Let me get back to the bill, which is hundreds of pages long and so badly written. Three hundred and thirty-eight amendments were drafted by government and opposition members. That is an extraordinary number of fixes to a bill that the government took three years to write. The bill may be vast in its comprehension but it is kind of simple in its effort, which is to make voting fair and open to all Canadians.
A couple of opportunities were sorely missed. Our former colleague Kennedy Stewart had quite an ingenious bill. He is a smart guy. He is now the mayor of Vancouver. Smart people in that city elected him mayor. When he looked around the world at democracy, he wondered which countries do well in terms of having their Parliament reflect the population. One clear indicator would be the kind of gender balance in a parliament, and which parliaments are good at it and which are bad at it.
Canadians might live under the misapprehension that, because we have a self-described feminist Prime Minister, this Parliament itself must also have some sort of gender balance. Lo and behold, we do not. Seventy-six per cent of the people in this place look like me, male, mostly white, and 24% are women.
One might ask what it was like under Harper. It was almost exactly the same. I think there was a 1% change from one administration to the next. That might be shocking to Canadians, because the government seems to have changed so much, but in terms of the gender balance of this place, it did not change at all, really. Why not? Because the same rules exist.
Our friend looked around the world, at Ireland, Norway and the Scandinavian countries, and found the number one way to do it, and the Liberals know because we had all this evidence at committee, is to have a fair voting system.
A proportional voting system tends to elect more women and under-represented groups. Our feminist Prime Minister looked at that, made the promise to change the voting system, realized that it might not work out so well for the Liberals, and then quashed the promise, even though it would have brought more women and more equity-seeking groups into Parliament. A choice between country and party, and the Liberal Prime Minister chose party.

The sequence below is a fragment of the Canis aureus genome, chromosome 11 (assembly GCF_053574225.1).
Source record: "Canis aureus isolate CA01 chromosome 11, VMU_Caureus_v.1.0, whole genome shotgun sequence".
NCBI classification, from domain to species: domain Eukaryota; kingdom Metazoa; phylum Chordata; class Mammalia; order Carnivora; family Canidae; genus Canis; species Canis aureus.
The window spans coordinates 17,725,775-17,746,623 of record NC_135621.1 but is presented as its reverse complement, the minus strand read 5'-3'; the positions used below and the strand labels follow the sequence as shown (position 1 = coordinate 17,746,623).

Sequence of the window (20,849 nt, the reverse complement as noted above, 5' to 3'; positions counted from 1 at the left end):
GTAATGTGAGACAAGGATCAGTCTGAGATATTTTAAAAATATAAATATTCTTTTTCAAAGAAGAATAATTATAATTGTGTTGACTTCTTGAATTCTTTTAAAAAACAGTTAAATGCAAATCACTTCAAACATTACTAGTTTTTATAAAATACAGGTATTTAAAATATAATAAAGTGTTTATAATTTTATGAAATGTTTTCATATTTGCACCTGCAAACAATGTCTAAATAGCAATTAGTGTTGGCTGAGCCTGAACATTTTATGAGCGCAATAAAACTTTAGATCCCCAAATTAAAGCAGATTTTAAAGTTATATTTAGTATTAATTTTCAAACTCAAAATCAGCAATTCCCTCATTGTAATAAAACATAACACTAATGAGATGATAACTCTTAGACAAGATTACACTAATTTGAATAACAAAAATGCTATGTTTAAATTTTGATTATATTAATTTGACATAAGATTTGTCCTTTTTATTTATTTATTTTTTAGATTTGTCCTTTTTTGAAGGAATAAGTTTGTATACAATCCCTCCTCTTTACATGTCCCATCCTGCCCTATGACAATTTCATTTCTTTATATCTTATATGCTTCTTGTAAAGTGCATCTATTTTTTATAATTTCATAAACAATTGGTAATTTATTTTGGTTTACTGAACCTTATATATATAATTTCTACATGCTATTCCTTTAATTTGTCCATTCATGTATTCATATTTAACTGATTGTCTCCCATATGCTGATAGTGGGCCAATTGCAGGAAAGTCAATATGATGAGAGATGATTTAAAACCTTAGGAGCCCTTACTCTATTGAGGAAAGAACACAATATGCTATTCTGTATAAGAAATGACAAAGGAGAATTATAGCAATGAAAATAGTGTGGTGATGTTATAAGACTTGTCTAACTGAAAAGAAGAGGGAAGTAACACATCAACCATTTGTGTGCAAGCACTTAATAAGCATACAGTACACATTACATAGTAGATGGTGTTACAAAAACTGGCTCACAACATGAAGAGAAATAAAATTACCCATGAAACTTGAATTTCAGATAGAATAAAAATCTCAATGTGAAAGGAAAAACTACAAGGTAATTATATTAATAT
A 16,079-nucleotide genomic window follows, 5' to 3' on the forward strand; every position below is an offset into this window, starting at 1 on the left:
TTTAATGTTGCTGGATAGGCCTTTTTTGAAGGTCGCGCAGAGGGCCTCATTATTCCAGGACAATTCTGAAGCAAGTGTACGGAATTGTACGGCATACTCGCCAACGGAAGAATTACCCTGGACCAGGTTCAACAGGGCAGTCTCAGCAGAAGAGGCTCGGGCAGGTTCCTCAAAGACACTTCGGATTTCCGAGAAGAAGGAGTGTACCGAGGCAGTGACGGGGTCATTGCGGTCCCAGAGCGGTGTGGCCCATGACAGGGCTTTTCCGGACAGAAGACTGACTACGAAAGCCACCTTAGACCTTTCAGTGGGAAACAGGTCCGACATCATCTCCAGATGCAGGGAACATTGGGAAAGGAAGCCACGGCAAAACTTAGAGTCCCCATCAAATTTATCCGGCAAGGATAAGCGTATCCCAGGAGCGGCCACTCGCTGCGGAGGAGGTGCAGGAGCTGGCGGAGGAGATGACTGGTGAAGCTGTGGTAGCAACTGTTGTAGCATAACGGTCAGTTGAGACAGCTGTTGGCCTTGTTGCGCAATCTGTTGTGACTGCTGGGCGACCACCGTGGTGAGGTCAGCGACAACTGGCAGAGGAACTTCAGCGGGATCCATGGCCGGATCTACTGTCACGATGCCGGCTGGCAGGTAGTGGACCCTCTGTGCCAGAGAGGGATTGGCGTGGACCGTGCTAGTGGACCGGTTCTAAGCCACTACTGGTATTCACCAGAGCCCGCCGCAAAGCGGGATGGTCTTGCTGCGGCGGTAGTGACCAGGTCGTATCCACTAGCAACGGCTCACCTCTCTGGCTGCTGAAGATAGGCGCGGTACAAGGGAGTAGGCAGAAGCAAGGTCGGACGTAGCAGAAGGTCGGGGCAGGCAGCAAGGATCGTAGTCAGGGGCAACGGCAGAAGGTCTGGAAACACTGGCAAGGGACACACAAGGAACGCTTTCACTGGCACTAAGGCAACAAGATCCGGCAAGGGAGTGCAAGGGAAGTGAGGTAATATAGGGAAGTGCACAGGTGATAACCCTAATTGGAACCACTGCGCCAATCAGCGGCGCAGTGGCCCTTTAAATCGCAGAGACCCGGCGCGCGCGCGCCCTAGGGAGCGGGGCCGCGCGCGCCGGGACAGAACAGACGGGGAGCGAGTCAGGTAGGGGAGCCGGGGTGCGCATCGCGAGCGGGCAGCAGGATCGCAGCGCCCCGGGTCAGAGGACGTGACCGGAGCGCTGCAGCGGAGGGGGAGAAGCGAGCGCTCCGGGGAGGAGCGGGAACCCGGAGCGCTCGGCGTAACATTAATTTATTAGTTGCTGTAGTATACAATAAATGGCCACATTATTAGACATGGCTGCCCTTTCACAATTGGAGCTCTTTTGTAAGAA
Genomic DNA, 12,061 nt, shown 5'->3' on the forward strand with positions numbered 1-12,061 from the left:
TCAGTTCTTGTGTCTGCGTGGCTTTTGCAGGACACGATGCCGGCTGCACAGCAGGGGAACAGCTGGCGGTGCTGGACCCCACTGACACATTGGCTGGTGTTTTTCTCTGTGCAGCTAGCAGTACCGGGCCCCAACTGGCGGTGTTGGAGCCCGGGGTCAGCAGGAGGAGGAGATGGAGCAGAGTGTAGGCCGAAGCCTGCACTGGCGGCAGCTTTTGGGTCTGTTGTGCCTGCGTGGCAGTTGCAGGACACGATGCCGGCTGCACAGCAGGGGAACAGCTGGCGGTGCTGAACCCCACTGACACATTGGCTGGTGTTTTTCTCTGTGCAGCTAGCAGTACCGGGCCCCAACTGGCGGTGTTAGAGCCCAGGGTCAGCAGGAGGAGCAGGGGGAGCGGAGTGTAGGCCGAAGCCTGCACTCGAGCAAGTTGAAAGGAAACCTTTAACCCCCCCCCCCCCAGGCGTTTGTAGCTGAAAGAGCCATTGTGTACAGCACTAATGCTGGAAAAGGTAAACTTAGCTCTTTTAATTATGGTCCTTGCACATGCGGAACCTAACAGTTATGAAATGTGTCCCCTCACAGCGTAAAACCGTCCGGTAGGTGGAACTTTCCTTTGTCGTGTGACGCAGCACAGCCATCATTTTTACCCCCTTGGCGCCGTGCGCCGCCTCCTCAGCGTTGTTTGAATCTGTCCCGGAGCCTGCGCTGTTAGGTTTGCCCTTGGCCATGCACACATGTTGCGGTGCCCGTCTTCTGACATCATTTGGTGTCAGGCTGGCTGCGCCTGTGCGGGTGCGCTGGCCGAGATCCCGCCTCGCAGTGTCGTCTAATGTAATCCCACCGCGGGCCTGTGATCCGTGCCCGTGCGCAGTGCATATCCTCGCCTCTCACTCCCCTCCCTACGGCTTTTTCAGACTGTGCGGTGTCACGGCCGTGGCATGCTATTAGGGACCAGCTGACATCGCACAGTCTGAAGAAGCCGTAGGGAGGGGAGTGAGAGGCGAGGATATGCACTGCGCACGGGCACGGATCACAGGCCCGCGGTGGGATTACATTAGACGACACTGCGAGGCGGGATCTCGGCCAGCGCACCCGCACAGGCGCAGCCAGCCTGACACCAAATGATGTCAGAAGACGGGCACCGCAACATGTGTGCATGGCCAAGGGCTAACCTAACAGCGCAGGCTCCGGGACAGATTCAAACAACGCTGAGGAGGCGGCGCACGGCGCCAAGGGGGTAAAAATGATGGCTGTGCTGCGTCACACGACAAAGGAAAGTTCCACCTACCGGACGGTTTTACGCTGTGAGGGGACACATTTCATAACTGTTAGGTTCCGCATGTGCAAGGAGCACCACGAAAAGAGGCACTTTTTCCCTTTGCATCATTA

He killed that promise, much to the disappointment of many Canadians because it had been repeated 1,800 times. I actually believed him. I might be a little on the gullible side. I thought, when I saw a leader of a party who sought to be prime minister repeat a promise clear as day 1,800 times, that he was not going to back out of that one, because that would make him a liar.
Suddenly, lo and behold, he decided one day that he did not want to do it anymore because he did not like it. Committee heard testimony from average, ordinary Canadians. Eighty-eight per cent said they wanted a proportional voting system. Of the experts who testified in front of committee, 90% said Canada needed to move towards a fairer voting system. All the studies, the 14 national studies from the law commission to all the provinces that have studied this, concluded that Canada needed to move towards a proportional voting system where every vote counts.
I do not know about my colleagues, but one of the number one reasons I hear on the doorstep when someone says they do not want to vote is “My vote does not matter. I vote for a party in my riding that does not stand a chance, so what is the point? I voted in 10 elections and I have never voted for somebody who held office.”
In the last election, a little over half of all the votes cast in Canada elected nobody. The experience of more than half of the electors who went to the polls to cast their vote, which is an expression of hope for the future, was that their vote was not realized in any kind of meaningful way. The Liberals do not want a fair voting system because it did not work out for them.
We then look to this idea from our friend Kennedy Stewart, who says Ireland has a really novel thing going. When political parties in Ireland spend money in elections, they actually get a reimbursement from taxpayers. This is very generous to the political parties. How about we tie that reimbursement back to how well-balanced each of the parties' list of candidates is? As the Prime Minister said in 2015, it is 2015. The closer a party gets to fielding candidates for office who actually look like the country we seek to represent, the closer it gets to 100% of the reimbursement back from taxpayers. The further away they get from that parity, the less money they get, because money seems to be a motivation for political parties. Who knew?